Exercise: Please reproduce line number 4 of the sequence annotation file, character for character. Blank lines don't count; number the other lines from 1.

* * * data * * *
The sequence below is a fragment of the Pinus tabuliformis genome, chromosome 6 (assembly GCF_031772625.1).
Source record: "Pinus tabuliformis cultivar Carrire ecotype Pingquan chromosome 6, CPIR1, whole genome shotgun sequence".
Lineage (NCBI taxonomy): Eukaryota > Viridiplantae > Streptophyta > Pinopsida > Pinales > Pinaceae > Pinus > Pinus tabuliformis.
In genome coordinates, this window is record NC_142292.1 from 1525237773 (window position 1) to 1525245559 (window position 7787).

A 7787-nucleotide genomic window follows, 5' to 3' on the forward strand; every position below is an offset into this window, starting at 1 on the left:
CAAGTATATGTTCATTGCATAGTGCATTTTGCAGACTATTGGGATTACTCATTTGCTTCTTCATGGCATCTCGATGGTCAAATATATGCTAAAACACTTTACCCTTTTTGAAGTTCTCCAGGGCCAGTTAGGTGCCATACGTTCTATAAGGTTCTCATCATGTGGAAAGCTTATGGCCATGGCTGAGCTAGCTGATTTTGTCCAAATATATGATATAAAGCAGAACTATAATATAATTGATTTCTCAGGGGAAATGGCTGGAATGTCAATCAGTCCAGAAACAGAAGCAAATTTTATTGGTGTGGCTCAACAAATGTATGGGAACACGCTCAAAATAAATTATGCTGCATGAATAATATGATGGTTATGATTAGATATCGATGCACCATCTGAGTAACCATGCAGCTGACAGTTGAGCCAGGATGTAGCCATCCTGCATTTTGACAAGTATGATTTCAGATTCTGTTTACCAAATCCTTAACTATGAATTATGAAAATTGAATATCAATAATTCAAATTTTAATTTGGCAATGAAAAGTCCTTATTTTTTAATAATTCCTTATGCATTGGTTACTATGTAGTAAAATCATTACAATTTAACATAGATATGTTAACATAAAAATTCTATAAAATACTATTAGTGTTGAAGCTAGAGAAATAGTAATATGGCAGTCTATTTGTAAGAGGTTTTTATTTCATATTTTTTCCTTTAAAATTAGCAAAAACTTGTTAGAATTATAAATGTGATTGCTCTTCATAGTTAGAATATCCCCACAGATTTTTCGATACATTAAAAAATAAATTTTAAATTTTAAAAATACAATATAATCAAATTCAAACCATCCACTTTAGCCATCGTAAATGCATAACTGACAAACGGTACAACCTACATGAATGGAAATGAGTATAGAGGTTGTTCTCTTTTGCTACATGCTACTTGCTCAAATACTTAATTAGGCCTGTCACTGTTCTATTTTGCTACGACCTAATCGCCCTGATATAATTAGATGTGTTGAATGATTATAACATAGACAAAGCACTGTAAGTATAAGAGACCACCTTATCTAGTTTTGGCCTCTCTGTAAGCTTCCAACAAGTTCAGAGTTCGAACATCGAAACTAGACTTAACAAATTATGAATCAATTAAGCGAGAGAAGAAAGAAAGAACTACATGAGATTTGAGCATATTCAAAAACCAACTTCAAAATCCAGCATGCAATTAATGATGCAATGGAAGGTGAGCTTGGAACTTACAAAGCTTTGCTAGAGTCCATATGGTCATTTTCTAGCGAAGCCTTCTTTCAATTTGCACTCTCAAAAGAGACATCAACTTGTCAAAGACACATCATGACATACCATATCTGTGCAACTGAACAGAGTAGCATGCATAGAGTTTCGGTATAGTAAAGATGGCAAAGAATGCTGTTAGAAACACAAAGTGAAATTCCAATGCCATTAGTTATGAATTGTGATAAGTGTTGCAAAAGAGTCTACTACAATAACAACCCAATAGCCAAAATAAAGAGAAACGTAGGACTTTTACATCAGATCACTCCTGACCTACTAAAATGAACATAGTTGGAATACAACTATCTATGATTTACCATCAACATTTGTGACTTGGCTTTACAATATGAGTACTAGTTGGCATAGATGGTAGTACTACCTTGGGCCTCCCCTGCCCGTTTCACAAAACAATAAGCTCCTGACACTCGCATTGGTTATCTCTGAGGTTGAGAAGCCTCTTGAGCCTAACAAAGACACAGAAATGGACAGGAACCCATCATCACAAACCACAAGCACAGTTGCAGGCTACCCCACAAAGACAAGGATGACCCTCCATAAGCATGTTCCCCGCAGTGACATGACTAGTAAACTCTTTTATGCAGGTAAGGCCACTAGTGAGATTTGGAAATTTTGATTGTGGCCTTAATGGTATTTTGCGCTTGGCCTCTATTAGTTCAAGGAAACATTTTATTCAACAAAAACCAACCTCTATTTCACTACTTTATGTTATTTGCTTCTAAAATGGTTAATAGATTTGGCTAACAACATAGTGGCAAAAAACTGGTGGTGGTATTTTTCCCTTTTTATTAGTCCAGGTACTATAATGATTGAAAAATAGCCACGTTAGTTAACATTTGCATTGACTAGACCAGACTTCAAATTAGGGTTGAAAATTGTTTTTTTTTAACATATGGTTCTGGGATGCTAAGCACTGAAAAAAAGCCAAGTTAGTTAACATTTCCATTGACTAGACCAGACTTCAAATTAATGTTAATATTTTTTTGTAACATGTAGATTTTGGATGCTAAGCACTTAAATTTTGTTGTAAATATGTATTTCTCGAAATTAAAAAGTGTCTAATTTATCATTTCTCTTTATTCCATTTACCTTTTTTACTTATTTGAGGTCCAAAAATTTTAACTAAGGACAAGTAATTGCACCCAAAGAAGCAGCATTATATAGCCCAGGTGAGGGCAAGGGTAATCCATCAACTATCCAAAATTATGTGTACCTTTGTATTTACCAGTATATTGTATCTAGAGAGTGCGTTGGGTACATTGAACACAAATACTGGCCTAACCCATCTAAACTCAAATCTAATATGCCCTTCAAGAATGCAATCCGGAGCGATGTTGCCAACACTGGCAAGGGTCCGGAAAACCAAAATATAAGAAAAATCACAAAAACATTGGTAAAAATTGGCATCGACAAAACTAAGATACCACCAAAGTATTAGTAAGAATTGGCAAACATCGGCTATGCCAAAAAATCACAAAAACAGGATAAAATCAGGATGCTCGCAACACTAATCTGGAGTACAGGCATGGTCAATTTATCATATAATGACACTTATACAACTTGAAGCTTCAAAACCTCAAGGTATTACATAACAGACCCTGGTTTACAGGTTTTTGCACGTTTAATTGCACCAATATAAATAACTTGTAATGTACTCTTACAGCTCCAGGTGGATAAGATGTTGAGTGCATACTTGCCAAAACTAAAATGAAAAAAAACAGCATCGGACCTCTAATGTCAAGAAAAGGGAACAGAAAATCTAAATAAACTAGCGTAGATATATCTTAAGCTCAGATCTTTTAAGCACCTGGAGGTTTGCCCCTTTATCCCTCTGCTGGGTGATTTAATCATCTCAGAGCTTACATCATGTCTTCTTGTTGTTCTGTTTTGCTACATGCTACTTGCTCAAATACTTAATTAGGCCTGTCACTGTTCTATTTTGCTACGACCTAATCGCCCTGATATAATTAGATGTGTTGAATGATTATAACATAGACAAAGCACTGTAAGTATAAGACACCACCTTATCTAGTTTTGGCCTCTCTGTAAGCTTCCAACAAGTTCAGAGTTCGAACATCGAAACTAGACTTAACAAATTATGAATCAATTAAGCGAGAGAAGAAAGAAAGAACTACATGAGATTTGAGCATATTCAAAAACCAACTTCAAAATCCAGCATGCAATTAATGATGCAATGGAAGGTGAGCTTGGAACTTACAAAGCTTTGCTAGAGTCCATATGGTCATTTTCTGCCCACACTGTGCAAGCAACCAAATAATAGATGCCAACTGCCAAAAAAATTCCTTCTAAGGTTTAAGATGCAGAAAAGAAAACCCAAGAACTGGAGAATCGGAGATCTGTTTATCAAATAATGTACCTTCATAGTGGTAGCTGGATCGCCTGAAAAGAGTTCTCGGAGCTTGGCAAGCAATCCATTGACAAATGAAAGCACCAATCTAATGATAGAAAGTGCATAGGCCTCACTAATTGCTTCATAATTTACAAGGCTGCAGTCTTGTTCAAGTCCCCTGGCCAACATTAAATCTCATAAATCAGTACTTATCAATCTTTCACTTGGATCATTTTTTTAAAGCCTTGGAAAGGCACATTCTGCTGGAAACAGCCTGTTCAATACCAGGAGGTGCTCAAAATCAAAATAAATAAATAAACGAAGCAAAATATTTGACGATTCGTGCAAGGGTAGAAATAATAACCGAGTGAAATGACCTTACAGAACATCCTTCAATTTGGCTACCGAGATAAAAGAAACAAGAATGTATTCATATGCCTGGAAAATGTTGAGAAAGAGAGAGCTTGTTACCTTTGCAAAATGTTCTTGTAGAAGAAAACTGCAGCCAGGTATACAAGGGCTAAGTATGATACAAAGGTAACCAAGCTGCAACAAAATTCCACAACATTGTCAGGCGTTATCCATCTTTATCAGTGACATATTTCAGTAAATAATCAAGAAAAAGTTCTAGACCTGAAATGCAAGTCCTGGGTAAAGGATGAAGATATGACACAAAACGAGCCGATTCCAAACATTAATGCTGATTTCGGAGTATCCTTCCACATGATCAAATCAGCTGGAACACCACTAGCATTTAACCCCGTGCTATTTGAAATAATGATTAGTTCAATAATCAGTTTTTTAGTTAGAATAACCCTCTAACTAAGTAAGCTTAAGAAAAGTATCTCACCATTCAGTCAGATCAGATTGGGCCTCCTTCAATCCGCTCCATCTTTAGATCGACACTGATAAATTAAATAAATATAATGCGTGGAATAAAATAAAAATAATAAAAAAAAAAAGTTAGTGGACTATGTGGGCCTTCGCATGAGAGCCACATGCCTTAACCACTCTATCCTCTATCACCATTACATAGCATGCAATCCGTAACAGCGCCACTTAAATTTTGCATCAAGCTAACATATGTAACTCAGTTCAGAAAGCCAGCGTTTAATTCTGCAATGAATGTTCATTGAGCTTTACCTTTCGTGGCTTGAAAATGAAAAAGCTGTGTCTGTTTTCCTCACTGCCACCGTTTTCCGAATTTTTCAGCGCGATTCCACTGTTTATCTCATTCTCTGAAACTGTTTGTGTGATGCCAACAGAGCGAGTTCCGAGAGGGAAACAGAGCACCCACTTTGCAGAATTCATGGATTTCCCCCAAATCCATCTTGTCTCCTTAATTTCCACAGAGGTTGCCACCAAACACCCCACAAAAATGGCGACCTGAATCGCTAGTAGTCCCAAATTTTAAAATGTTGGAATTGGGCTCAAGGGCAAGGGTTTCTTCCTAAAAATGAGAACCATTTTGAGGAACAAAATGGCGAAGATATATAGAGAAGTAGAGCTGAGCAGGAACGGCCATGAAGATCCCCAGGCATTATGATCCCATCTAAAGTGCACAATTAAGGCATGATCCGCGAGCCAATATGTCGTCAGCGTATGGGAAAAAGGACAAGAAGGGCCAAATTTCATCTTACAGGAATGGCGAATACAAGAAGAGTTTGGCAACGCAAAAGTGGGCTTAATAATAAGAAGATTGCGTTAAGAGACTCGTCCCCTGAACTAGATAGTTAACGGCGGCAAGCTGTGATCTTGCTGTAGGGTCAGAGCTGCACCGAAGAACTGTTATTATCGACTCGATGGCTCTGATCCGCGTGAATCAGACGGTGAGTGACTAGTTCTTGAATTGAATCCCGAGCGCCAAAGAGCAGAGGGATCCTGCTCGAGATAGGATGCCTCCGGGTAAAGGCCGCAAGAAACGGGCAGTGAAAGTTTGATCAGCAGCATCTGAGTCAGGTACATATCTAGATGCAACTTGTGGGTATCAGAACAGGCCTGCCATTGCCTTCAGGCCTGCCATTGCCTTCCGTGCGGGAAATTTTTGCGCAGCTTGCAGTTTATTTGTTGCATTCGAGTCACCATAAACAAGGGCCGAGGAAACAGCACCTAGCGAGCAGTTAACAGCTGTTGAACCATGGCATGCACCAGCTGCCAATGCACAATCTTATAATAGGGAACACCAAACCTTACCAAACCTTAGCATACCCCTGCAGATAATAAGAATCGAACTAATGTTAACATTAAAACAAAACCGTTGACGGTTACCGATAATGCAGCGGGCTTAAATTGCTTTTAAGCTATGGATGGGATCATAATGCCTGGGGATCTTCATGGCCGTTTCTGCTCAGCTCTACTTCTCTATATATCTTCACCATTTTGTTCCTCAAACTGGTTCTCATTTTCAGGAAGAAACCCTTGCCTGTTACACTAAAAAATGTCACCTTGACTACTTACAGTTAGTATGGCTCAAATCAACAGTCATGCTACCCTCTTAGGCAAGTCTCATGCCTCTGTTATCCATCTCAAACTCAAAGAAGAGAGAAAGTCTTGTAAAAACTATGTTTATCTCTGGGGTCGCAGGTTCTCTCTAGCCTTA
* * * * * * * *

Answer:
In genome coordinates, this window is record NC_142292.1 from 1525237773 (window position 1) to 1525245559 (window position 7787).